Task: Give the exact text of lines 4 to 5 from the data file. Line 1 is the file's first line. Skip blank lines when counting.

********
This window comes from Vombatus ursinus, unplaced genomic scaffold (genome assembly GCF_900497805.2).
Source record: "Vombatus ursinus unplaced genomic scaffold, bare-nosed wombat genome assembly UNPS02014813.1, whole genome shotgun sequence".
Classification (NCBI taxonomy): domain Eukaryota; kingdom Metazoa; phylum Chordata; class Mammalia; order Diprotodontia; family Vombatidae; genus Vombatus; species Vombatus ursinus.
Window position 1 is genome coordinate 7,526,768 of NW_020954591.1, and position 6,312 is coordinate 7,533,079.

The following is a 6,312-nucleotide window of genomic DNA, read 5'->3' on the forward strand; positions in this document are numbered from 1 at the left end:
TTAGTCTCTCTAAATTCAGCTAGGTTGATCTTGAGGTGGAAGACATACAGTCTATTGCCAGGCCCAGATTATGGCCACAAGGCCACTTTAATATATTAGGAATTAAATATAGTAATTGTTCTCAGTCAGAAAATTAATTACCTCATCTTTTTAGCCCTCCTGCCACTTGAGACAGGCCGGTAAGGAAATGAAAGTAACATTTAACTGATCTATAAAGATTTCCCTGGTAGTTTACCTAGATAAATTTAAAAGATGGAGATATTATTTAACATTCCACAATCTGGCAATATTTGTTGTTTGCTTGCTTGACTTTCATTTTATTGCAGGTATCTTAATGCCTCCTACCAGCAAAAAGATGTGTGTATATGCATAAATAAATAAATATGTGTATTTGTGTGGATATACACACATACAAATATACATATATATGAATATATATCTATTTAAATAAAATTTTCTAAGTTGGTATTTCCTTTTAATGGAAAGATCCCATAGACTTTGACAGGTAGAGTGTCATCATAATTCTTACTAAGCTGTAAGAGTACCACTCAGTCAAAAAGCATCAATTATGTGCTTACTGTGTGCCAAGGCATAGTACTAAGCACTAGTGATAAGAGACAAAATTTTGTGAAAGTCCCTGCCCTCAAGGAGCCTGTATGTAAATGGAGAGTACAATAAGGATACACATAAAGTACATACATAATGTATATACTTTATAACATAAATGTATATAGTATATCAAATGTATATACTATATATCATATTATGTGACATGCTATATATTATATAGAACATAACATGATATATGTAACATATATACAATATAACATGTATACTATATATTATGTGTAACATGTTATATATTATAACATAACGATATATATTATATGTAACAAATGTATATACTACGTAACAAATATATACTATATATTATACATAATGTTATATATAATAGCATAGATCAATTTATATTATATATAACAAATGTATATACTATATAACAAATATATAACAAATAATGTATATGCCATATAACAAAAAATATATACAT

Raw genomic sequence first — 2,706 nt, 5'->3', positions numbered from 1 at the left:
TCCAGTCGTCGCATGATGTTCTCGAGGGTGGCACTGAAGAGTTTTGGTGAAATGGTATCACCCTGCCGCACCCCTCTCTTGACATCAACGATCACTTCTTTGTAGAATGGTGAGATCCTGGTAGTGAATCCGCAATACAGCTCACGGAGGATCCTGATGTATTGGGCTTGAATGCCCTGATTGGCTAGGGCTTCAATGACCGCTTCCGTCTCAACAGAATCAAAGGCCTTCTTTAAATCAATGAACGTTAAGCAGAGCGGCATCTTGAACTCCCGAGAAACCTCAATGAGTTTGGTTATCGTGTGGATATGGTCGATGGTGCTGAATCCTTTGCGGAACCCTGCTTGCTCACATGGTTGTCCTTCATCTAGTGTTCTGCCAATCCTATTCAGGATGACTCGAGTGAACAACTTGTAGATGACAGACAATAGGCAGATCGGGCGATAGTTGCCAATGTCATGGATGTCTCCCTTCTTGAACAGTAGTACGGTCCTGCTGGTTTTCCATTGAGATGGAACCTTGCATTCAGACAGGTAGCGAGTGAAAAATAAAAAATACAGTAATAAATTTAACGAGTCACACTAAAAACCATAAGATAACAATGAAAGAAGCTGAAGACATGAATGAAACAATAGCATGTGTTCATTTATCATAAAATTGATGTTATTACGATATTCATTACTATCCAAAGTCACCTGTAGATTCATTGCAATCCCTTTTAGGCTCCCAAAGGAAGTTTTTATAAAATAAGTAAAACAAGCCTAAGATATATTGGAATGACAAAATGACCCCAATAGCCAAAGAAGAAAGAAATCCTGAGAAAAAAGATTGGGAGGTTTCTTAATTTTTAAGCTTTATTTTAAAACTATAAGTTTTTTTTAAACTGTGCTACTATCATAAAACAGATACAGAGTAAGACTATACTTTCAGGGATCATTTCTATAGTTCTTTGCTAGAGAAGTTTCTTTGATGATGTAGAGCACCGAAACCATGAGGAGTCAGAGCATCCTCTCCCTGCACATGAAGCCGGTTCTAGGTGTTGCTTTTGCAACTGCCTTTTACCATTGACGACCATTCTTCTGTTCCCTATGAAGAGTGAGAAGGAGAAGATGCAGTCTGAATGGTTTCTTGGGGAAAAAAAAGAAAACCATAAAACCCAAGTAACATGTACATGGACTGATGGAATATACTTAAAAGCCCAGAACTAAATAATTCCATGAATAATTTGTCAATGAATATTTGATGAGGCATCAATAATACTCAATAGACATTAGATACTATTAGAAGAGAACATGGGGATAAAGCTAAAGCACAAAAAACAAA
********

Window position 1 is genome coordinate 7,526,768 of NW_020954591.1, and position 6,312 is coordinate 7,533,079.

The following is a 6,312-nucleotide window of genomic DNA, read 5'->3' on the forward strand; positions in this document are numbered from 1 at the left end: